Academic journal article African Journal of Criminology and Justice Studies : AJCJS

The Marginalization of Women in Anambra State of Nigeria as a Risk Factor in Hiv/aids Transmission

Academic journal article African Journal of Criminology and Justice Studies : AJCJS

The Marginalization of Women in Anambra State of Nigeria as a Risk Factor in Hiv/aids Transmission

Article excerpt

Abstract

This paper examines how different types of cultural marginalization and subservient treatment of women have become major factors in transmission of HIV/AIDS to Nigerian women with core study being on Anambra state women of Nigeria. Research findings from this study conducted at Nwafor Orizu College of Education, Nsugbe, Anambra State, indicated that as a result of the long standing maleness culture and patriarchal society in Anambra state, power, and authority are disproportionately held by men Subsequently, women are subjugated and relegated by men to secondary roles in the socio-cultural and economic matrix of Anambra state. The maleness syndrome, which is the epicenter of the culture, has driven women to the corners and margins of the society leading to marginalization and discrimination. This cultural inequality leads to multiple heterosexual marriage arrangements such as polygamy, surrogate husband/wife, widowhood practices, wife inheritance, and concubines. Marginalization continues to sustain women's low status and lack of assertiveness while sustaining limited opportunities to viable economic threshold and other enabling resources. Thus women's ability to make decisions about themselves, including their reproductive health and those of their children are inhibited by cultural taboos. In spite of the justifications of these cultural practices, this study show that they play a convergent role in aiding the transmission of HIV/AIDS among women. These components are mostly predicated by the strong traditional and cultural imperatives in procreation and patriarchal lineage. This research paper intends to highlight this problem and also provide recommendations and alternative solutions to this problem.

Keywords: HIV/AIDS, Marginalization, Women, Culture, assertiveness, Society, Nigeria, Igbo Culture, Anambra state

Introduction

The World Health Organization (WHO) (2010) estimated that 33 million people are living with HIV with 2.7million new infections in 2008 and about 2 million deaths recorded in AIDS-related illness. New HIV infections have affected disproportionately

Nigerian population. Nigeria with an estimated population of 140 million is Africa's most populous country (Pennington, 2007). Nigeria has an estimated HIV prevalence rate of 5.4% in 2003 and 4.4% in 2005. Peel and White (2003) citing Matemilola of the Nigerian army stated that the official rate figure is an underestimation. The author indicated that the rate is closer to 10%. In comparison with most other African nations, these rates are considered low. However, in 2009, about 56% of HIV- infected adults aged 15 and above are women although the life expectancy rate for women is 48 and 46 for men (HIV & AIDS in Nigeria, 2010) .Contrarily to Nigeria's large population, these rates when translated mean that an estimated 11.3 million to 13 million Nigerians were infected with HIV between 2003 and 2005. This number represents the second highest number of HIV/AIDS infected people per country in Africa, second only to South Africa (Pennington).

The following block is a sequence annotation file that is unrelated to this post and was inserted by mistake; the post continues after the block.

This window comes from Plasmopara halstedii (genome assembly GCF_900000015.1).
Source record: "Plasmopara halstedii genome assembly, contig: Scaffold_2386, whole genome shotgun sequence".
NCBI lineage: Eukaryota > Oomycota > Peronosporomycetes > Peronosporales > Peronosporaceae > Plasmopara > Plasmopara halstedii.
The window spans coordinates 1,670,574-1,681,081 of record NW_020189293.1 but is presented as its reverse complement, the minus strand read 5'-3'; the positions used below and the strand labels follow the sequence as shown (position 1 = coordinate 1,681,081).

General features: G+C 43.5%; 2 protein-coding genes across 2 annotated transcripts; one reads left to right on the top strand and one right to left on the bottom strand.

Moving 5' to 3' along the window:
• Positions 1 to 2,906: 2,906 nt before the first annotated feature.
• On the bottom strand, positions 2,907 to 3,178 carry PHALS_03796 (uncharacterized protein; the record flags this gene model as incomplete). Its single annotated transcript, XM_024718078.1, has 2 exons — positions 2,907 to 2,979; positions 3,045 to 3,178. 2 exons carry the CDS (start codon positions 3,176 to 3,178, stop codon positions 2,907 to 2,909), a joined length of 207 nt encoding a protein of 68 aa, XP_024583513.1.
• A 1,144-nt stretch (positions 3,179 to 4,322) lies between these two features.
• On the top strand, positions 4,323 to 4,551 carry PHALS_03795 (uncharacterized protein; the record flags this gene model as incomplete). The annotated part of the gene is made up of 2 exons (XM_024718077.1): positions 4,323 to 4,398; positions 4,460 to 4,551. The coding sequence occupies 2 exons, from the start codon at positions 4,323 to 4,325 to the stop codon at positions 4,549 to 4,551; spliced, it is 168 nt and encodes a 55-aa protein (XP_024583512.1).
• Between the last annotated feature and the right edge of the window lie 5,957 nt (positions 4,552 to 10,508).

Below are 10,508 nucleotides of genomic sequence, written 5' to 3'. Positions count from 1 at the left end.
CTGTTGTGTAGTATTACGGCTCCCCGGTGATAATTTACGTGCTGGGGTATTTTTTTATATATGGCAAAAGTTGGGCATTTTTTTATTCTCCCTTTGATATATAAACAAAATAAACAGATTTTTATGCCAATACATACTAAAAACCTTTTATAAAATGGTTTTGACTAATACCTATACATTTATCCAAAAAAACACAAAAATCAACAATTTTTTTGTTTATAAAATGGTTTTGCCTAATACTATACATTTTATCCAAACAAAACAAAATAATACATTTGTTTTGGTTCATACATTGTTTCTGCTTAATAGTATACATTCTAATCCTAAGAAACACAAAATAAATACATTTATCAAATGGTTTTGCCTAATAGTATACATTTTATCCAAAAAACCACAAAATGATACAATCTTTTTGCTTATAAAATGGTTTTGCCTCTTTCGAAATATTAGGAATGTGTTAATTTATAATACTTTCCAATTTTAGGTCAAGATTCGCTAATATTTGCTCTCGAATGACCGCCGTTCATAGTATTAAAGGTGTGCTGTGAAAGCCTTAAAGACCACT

The prevalence of HIV/AIDS has affected all sectors of Nigeria economy and all geo-political segments of the Nigerian population. In a country where healthcare provision is at a rudimentary stage, providing healthcare and support systems for the victims of HIV/AIDS has been tepid at best. Within Nigeria, Pennington (2007) found that prevalence rates varied from as low as 1.2% in Osun state to 5.6% in Anambra state and to 12% in Cross River state. The study also showed that about 13 of Nigerian's 36 states had an HIV prevalence rate of over 5%. However, this study did not investigate reasons for the variations in incidence rates.

HIV/AIDS in Anambra State

Anambra state is one of the 36 states in Nigeria. No official population record is available, but an unofficial record estimates the population to be 3 million. Within Nigeria, Anambra state presents a massive risk setting for HIV/AIDS. …

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